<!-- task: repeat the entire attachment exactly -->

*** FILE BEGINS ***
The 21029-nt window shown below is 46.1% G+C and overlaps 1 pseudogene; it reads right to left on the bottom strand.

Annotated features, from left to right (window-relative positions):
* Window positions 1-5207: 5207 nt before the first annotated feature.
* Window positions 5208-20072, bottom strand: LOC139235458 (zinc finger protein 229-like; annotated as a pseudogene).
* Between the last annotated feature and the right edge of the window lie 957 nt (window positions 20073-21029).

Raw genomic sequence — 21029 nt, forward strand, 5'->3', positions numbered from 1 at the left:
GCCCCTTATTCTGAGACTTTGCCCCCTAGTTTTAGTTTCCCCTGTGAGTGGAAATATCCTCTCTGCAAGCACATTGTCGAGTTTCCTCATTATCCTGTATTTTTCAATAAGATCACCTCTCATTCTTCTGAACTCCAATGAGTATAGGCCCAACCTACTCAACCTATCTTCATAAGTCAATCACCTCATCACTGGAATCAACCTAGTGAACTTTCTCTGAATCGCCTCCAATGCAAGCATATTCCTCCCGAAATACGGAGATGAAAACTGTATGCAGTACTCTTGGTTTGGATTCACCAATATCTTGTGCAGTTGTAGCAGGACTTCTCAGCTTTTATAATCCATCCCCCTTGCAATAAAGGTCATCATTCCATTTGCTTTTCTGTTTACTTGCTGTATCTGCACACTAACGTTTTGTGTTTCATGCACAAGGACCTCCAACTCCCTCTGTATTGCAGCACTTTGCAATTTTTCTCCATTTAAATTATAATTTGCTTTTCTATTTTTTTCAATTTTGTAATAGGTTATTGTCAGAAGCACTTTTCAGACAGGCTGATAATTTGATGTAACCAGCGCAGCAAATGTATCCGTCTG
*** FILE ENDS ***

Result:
The 21029-nt window shown below is 46.1% G+C and overlaps 1 pseudogene; it reads right to left on the bottom strand.

Annotated features, from left to right (window-relative positions):
* Window positions 1-5207: 5207 nt before the first annotated feature.
* Window positions 5208-20072, bottom strand: LOC139235458 (zinc finger protein 229-like; annotated as a pseudogene).
* Between the last annotated feature and the right edge of the window lie 957 nt (window positions 20073-21029).

Raw genomic sequence — 21029 nt, forward strand, 5'->3', positions numbered from 1 at the left:
GCCCCTTATTCTGAGACTTTGCCCCCTAGTTTTAGTTTCCCCTGTGAGTGGAAATATCCTCTCTGCAAGCACATTGTCGAGTTTCCTCATTATCCTGTATTTTTCAATAAGATCACCTCTCATTCTTCTGAACTCCAATGAGTATAGGCCCAACCTACTCAACCTATCTTCATAAGTCAATCACCTCATCACTGGAATCAACCTAGTGAACTTTCTCTGAATCGCCTCCAATGCAAGCATATTCCTCCCGAAATACGGAGATGAAAACTGTATGCAGTACTCTTGGTTTGGATTCACCAATATCTTGTGCAGTTGTAGCAGGACTTCTCAGCTTTTATAATCCATCCCCCTTGCAATAAAGGTCATCATTCCATTTGCTTTTCTGTTTACTTGCTGTATCTGCACACTAACGTTTTGTGTTTCATGCACAAGGACCTCCAACTCCCTCTGTATTGCAGCACTTTGCAATTTTTCTCCATTTAAATTATAATTTGCTTTTCTATTTTTTTCAATTTTGTAATAGGTTATTGTCAGAAGCACTTTTCAGACAGGCTGATAATTTGATGTAACCAGCGCAGCAAATGTATCCGTCTG